The political media thrives on a boiling pot. Clinton’s widening lead in the polls drains some drama from the big story. The political punditry needs to drum up conflict, so why not revisit the alleged schism between Clinton and archliberals?
Cornel West, one of Bernie Sanders’ most prominent supporters, who is now supporting the Stein campaign, told Vice in 2012, “American politics are not a matter of voting your moral conscience — if I voted my moral conscience it would probably be for Jill Stein.” Does he signal a shift away from Hillary Clinton?
“I Iiked Elizabeth Warren until the time she started being so opportunistic,” said Ted Zatlyn, a Sanders supporter and former managing editor for the Los Angeles Free Press, a now-defunct granddaddy of alt weeklies in California. He described Warren as a politician “in the negative sense.”
Progressives understand that people can disagree with their government and still love their country and its ideals. The flag, as a symbol of the nation, is not owned by the administration in power, but by the people. We battle over what it means, but all Americans—across the political spectrum—have an equal right to claim the flag as their own.
Just months ago, Joe Biden was seriously mulling a third and final run for the presidency. Today, the vice president is preparing for a more supportive role during the general election matchup between Hillary Clinton and Donald Trump.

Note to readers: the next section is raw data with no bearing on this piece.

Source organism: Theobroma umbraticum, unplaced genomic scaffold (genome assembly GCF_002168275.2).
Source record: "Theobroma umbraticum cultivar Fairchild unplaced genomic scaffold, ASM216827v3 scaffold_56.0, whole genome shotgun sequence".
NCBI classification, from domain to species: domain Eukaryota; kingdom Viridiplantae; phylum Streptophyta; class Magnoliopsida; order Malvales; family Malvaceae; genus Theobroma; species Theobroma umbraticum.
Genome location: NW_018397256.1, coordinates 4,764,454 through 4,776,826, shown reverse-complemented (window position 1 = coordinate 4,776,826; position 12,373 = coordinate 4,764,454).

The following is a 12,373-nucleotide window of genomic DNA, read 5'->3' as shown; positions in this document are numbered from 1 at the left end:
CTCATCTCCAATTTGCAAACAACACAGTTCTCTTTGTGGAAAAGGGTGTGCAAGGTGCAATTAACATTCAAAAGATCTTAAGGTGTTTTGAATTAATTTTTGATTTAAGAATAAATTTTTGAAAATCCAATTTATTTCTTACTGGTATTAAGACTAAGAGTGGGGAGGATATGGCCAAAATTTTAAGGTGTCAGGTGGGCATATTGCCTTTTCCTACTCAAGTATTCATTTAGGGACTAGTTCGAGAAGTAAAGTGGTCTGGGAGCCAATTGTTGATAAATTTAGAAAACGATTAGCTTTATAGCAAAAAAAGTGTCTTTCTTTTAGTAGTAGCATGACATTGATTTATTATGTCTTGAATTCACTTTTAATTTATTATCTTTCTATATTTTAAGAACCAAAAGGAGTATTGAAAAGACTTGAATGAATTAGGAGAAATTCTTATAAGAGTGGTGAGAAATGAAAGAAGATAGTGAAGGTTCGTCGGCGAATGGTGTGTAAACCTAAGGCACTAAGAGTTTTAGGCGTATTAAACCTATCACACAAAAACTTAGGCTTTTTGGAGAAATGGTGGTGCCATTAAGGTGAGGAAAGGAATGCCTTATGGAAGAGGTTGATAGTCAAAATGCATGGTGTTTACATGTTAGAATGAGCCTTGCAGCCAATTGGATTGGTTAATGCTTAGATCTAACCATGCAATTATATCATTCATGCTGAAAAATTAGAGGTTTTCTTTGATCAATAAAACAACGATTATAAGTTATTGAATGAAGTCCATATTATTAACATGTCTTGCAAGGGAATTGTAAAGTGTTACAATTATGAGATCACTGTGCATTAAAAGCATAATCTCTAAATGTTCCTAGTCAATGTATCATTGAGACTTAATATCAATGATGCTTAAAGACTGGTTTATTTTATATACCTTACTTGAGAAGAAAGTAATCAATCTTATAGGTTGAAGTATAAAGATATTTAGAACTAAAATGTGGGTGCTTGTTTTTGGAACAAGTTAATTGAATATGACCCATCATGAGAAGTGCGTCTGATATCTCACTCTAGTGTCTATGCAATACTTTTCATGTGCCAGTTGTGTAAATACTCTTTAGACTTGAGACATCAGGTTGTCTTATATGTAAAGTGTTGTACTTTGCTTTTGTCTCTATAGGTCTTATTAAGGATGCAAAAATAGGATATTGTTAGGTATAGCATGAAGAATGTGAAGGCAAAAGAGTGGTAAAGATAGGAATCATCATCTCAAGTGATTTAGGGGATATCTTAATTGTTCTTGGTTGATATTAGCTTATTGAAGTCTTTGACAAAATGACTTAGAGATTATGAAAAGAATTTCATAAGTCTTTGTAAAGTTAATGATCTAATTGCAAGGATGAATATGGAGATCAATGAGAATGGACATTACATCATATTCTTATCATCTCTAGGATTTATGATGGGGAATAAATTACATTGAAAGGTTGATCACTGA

With his prospects of becoming the Democratic nominee for president fading, Bernie Sanders is pushing hard for what he thinks is the next best thing: the party platform. It’s a document of policy positions and goals few are likely to read and the White House will barely notice.
Their underlying argument is more than a century old, reprising an internecine progressive fight that goes back to the 1912 election, when Former President Theodore Roosevelt, Democrat Woodrow Wilson, and Socialist Eugene Debs rounded out the most remarkable field of candidates American voters were ever offered.
One of the hallmarks of a progressive is a willingness to challenge a power structure that leaves too many people looking up and seeing the bottom of a boot.
Sanders appears to be on the verge of writing out vast swaths of Democratic politicians (and voters) from having a claim to a real progressive identity.
By capturing the spotlight and forcing the conversation, progressives are gently nudging the Democratic party’s needle towards broad reforms.
When New York City elected as its new mayor, Bill de Blasio, a tectonic shift occurred in the political landscape of not merely the five boroughs, but the nation.
In the absence of a genuine challenger to former Secretary of State Hillary Rodham Clinton — in the absence, most particularly, of Sen. Elizabeth Warren’s candidacy — a sort of movement of leftist movements has emerged to bring pressure on the presumptive nominee.
WASHINGTON — President Obama’s first salary as a community organizer was paid by a Catholic group and his earliest social justice work was rooted in Catholic social doctrine. He identified with Cardinal Joseph Bernardin, then Chicago’s archbishop, whose consistent ethic of life encompassed a dedication to the poor, a concern over the human costs of […]